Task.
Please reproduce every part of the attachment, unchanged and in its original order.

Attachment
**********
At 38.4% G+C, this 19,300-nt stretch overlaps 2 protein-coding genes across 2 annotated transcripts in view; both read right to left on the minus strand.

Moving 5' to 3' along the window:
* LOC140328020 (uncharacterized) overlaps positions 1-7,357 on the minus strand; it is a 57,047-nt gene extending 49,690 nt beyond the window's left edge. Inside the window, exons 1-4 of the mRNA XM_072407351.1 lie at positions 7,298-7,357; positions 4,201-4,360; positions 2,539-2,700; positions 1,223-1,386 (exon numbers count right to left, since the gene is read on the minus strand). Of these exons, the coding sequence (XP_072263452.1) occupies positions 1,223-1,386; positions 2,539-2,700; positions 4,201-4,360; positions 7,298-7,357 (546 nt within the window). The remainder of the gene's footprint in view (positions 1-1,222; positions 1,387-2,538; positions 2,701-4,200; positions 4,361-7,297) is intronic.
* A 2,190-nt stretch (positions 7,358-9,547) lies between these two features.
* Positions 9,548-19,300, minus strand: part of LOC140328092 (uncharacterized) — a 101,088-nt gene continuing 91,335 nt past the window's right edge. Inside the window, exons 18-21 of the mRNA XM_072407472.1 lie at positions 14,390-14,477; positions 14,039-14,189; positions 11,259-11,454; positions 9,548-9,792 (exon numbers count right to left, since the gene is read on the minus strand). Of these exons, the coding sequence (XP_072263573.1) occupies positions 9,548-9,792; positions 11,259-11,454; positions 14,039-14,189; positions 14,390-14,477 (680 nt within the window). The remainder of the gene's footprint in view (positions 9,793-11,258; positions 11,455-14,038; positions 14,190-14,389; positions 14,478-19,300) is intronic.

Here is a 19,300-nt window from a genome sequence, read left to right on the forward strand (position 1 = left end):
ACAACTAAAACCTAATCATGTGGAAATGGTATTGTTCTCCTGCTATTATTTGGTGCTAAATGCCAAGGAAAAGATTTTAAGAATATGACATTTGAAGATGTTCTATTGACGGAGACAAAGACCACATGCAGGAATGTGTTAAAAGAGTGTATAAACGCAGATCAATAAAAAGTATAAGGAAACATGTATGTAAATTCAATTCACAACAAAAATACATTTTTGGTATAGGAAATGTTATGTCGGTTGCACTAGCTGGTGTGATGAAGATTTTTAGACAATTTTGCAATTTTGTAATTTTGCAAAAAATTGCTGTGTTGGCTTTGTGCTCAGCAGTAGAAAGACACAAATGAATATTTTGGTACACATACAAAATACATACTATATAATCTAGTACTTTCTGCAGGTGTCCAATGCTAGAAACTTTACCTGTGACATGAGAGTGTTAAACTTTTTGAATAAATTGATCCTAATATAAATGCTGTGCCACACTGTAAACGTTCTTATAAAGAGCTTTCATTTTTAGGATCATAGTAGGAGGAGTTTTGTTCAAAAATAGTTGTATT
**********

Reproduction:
At 38.4% G+C, this 19,300-nt stretch overlaps 2 protein-coding genes across 2 annotated transcripts in view; both read right to left on the minus strand.

Moving 5' to 3' along the window:
* LOC140328020 (uncharacterized) overlaps positions 1-7,357 on the minus strand; it is a 57,047-nt gene extending 49,690 nt beyond the window's left edge. Inside the window, exons 1-4 of the mRNA XM_072407351.1 lie at positions 7,298-7,357; positions 4,201-4,360; positions 2,539-2,700; positions 1,223-1,386 (exon numbers count right to left, since the gene is read on the minus strand). Of these exons, the coding sequence (XP_072263452.1) occupies positions 1,223-1,386; positions 2,539-2,700; positions 4,201-4,360; positions 7,298-7,357 (546 nt within the window). The remainder of the gene's footprint in view (positions 1-1,222; positions 1,387-2,538; positions 2,701-4,200; positions 4,361-7,297) is intronic.
* A 2,190-nt stretch (positions 7,358-9,547) lies between these two features.
* Positions 9,548-19,300, minus strand: part of LOC140328092 (uncharacterized) — a 101,088-nt gene continuing 91,335 nt past the window's right edge. Inside the window, exons 18-21 of the mRNA XM_072407472.1 lie at positions 14,390-14,477; positions 14,039-14,189; positions 11,259-11,454; positions 9,548-9,792 (exon numbers count right to left, since the gene is read on the minus strand). Of these exons, the coding sequence (XP_072263573.1) occupies positions 9,548-9,792; positions 11,259-11,454; positions 14,039-14,189; positions 14,390-14,477 (680 nt within the window). The remainder of the gene's footprint in view (positions 9,793-11,258; positions 11,455-14,038; positions 14,190-14,389; positions 14,478-19,300) is intronic.

Here is a 19,300-nt window from a genome sequence, read left to right on the forward strand (position 1 = left end):
ACAACTAAAACCTAATCATGTGGAAATGGTATTGTTCTCCTGCTATTATTTGGTGCTAAATGCCAAGGAAAAGATTTTAAGAATATGACATTTGAAGATGTTCTATTGACGGAGACAAAGACCACATGCAGGAATGTGTTAAAAGAGTGTATAAACGCAGATCAATAAAAAGTATAAGGAAACATGTATGTAAATTCAATTCACAACAAAAATACATTTTTGGTATAGGAAATGTTATGTCGGTTGCACTAGCTGGTGTGATGAAGATTTTTAGACAATTTTGCAATTTTGTAATTTTGCAAAAAATTGCTGTGTTGGCTTTGTGCTCAGCAGTAGAAAGACACAAATGAATATTTTGGTACACATACAAAATACATACTATATAATCTAGTACTTTCTGCAGGTGTCCAATGCTAGAAACTTTACCTGTGACATGAGAGTGTTAAACTTTTTGAATAAATTGATCCTAATATAAATGCTGTGCCACACTGTAAACGTTCTTATAAAGAGCTTTCATTTTTAGGATCATAGTAGGAGGAGTTTTGTTCAAAAATAGTTGTATT